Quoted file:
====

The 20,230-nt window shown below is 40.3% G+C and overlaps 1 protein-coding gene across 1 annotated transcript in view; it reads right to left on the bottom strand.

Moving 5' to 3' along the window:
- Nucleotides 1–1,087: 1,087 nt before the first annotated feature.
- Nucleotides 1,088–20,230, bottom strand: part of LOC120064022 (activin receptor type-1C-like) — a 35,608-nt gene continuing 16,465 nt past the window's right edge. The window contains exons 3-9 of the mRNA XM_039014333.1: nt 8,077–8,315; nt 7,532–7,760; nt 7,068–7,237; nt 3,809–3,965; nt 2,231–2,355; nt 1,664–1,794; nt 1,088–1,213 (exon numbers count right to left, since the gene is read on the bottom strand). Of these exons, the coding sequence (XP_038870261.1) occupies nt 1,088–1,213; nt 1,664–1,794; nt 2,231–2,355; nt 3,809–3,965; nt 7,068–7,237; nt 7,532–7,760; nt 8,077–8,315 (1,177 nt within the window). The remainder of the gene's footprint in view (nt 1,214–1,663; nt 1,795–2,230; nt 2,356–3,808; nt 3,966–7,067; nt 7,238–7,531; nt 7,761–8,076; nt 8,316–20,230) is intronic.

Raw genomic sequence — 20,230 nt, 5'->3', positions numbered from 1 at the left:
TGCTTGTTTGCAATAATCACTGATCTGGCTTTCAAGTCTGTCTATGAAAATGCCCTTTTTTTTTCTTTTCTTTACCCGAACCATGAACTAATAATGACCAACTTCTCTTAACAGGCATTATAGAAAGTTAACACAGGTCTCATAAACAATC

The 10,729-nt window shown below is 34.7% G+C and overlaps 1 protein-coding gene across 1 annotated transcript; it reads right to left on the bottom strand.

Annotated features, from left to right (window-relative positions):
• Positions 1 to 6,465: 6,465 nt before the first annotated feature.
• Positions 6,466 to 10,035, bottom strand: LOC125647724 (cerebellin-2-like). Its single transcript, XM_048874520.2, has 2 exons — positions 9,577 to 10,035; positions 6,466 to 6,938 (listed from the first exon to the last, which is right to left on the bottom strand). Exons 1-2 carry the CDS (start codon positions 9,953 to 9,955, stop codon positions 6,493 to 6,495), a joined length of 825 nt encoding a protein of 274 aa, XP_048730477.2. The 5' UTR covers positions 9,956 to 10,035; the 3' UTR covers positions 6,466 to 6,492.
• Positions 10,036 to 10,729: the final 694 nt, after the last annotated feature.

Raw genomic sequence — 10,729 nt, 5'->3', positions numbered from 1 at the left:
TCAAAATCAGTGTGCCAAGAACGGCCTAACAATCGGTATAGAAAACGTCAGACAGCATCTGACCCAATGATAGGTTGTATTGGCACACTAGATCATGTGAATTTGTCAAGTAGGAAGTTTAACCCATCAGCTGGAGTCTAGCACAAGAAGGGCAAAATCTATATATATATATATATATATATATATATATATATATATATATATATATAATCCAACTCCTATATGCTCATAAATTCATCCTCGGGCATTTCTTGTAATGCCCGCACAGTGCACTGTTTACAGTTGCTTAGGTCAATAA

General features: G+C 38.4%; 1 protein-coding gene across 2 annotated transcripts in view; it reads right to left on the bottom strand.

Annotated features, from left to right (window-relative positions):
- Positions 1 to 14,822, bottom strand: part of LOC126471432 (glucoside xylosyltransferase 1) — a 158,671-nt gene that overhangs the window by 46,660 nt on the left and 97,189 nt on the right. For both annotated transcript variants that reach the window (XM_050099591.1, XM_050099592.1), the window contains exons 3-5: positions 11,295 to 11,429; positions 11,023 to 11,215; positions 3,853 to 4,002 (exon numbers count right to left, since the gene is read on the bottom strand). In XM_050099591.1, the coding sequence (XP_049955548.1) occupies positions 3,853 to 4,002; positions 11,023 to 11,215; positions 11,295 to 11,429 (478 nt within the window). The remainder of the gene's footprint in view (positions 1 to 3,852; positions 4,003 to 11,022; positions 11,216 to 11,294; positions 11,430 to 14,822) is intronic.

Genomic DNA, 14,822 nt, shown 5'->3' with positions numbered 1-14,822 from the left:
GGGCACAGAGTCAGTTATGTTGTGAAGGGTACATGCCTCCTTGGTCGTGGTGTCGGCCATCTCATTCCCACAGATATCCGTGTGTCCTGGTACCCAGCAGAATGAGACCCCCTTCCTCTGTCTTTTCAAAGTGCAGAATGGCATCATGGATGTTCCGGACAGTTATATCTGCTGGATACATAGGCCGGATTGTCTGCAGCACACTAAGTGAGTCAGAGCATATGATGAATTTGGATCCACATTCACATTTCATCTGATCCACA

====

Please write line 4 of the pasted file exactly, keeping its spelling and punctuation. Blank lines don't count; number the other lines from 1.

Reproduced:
- Nucleotides 1,088–20,230, bottom strand: part of LOC120064022 (activin receptor type-1C-like) — a 35,608-nt gene continuing 16,465 nt past the window's right edge. The window contains exons 3-9 of the mRNA XM_039014333.1: nt 8,077–8,315; nt 7,532–7,760; nt 7,068–7,237; nt 3,809–3,965; nt 2,231–2,355; nt 1,664–1,794; nt 1,088–1,213 (exon numbers count right to left, since the gene is read on the bottom strand). Of these exons, the coding sequence (XP_038870261.1) occupies nt 1,088–1,213; nt 1,664–1,794; nt 2,231–2,355; nt 3,809–3,965; nt 7,068–7,237; nt 7,532–7,760; nt 8,077–8,315 (1,177 nt within the window). The remainder of the gene's footprint in view (nt 1,214–1,663; nt 1,795–2,230; nt 2,356–3,808; nt 3,966–7,067; nt 7,238–7,531; nt 7,761–8,076; nt 8,316–20,230) is intronic.